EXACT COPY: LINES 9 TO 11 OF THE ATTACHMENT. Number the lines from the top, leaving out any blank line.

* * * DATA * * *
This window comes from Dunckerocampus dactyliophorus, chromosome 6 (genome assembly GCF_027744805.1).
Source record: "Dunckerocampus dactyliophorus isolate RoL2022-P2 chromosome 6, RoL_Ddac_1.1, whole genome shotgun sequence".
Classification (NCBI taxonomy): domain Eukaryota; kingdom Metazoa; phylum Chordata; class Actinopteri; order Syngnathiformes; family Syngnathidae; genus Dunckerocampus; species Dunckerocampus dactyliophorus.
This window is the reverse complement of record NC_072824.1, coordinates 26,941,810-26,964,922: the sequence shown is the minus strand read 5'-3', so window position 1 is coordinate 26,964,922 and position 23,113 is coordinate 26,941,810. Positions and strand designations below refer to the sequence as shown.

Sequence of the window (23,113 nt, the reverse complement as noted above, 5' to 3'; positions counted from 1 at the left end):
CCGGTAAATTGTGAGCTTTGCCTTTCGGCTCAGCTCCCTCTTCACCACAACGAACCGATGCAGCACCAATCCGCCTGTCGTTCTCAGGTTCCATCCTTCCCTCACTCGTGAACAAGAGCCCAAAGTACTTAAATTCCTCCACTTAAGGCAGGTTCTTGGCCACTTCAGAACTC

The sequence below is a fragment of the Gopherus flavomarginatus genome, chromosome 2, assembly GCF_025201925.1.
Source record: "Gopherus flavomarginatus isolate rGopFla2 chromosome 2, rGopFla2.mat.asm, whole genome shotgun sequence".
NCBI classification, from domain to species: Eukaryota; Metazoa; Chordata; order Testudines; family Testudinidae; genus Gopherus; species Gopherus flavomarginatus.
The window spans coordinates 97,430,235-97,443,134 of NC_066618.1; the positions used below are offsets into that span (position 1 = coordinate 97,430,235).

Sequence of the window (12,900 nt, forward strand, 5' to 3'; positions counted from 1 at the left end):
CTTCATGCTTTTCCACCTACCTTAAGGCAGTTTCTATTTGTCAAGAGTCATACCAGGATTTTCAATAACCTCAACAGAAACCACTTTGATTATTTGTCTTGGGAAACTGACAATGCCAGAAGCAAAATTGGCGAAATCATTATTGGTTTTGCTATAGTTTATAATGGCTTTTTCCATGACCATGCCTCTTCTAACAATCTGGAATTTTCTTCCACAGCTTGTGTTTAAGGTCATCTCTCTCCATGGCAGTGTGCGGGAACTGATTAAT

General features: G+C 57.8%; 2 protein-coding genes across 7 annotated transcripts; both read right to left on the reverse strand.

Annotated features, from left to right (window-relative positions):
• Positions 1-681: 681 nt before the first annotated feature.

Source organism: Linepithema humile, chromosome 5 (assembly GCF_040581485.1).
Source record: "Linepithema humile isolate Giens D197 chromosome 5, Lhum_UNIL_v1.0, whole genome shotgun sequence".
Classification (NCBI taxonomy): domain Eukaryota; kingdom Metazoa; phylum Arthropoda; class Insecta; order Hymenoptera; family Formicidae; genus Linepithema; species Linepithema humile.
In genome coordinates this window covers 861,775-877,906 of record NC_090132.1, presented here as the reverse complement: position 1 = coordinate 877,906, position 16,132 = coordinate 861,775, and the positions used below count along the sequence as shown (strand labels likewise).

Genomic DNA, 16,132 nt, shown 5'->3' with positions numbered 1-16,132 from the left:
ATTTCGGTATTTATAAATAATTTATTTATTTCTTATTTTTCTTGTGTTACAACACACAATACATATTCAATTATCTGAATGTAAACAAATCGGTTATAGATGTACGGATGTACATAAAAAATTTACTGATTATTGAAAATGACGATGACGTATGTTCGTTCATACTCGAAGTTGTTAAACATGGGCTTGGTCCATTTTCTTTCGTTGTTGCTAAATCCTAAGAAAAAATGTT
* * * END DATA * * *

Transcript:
NCBI classification, from domain to species: Eukaryota; Metazoa; Chordata; order Testudines; family Testudinidae; genus Gopherus; species Gopherus flavomarginatus.
The window spans coordinates 97,430,235-97,443,134 of NC_066618.1; the positions used below are offsets into that span (position 1 = coordinate 97,430,235).

Sequence of the window (12,900 nt, forward strand, 5' to 3'; positions counted from 1 at the left end):